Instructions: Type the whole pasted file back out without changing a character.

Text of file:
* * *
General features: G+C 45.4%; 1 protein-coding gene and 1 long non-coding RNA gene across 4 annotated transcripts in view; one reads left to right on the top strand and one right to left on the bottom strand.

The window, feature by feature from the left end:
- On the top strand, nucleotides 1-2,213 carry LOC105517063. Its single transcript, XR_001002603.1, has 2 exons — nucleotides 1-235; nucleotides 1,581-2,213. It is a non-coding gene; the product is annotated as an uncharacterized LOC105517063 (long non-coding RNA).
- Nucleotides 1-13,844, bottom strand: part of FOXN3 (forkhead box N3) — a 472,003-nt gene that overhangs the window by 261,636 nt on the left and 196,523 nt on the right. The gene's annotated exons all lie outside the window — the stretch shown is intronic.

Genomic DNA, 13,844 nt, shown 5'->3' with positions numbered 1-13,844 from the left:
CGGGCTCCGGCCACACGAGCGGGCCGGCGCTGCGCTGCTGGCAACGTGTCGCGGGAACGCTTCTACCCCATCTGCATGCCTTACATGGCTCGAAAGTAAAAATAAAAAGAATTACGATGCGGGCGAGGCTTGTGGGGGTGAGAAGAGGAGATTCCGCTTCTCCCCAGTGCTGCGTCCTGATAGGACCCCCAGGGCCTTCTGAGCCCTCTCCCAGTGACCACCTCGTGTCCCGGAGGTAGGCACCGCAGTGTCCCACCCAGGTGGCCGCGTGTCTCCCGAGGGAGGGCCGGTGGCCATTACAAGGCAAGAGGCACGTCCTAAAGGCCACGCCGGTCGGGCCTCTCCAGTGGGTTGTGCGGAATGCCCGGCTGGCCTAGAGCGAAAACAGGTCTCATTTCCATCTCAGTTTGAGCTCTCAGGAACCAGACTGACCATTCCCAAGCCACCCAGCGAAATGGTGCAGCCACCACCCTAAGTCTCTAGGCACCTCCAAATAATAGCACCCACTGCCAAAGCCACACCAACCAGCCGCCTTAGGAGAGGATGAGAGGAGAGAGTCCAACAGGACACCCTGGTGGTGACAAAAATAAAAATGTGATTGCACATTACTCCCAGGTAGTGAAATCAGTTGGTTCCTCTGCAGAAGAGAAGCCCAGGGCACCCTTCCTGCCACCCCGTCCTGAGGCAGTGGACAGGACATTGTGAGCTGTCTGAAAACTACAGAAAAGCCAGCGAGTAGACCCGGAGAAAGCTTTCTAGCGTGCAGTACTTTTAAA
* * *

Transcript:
General features: G+C 45.4%; 1 protein-coding gene and 1 long non-coding RNA gene across 4 annotated transcripts in view; one reads left to right on the top strand and one right to left on the bottom strand.

The window, feature by feature from the left end:
- On the top strand, nucleotides 1-2,213 carry LOC105517063. Its single transcript, XR_001002603.1, has 2 exons — nucleotides 1-235; nucleotides 1,581-2,213. It is a non-coding gene; the product is annotated as an uncharacterized LOC105517063 (long non-coding RNA).
- Nucleotides 1-13,844, bottom strand: part of FOXN3 (forkhead box N3) — a 472,003-nt gene that overhangs the window by 261,636 nt on the left and 196,523 nt on the right. The gene's annotated exons all lie outside the window — the stretch shown is intronic.

Genomic DNA, 13,844 nt, shown 5'->3' with positions numbered 1-13,844 from the left:
CGGGCTCCGGCCACACGAGCGGGCCGGCGCTGCGCTGCTGGCAACGTGTCGCGGGAACGCTTCTACCCCATCTGCATGCCTTACATGGCTCGAAAGTAAAAATAAAAAGAATTACGATGCGGGCGAGGCTTGTGGGGGTGAGAAGAGGAGATTCCGCTTCTCCCCAGTGCTGCGTCCTGATAGGACCCCCAGGGCCTTCTGAGCCCTCTCCCAGTGACCACCTCGTGTCCCGGAGGTAGGCACCGCAGTGTCCCACCCAGGTGGCCGCGTGTCTCCCGAGGGAGGGCCGGTGGCCATTACAAGGCAAGAGGCACGTCCTAAAGGCCACGCCGGTCGGGCCTCTCCAGTGGGTTGTGCGGAATGCCCGGCTGGCCTAGAGCGAAAACAGGTCTCATTTCCATCTCAGTTTGAGCTCTCAGGAACCAGACTGACCATTCCCAAGCCACCCAGCGAAATGGTGCAGCCACCACCCTAAGTCTCTAGGCACCTCCAAATAATAGCACCCACTGCCAAAGCCACACCAACCAGCCGCCTTAGGAGAGGATGAGAGGAGAGAGTCCAACAGGACACCCTGGTGGTGACAAAAATAAAAATGTGATTGCACATTACTCCCAGGTAGTGAAATCAGTTGGTTCCTCTGCAGAAGAGAAGCCCAGGGCACCCTTCCTGCCACCCCGTCCTGAGGCAGTGGACAGGACATTGTGAGCTGTCTGAAAACTACAGAAAAGCCAGCGAGTAGACCCGGAGAAAGCTTTCTAGCGTGCAGTACTTTTAAA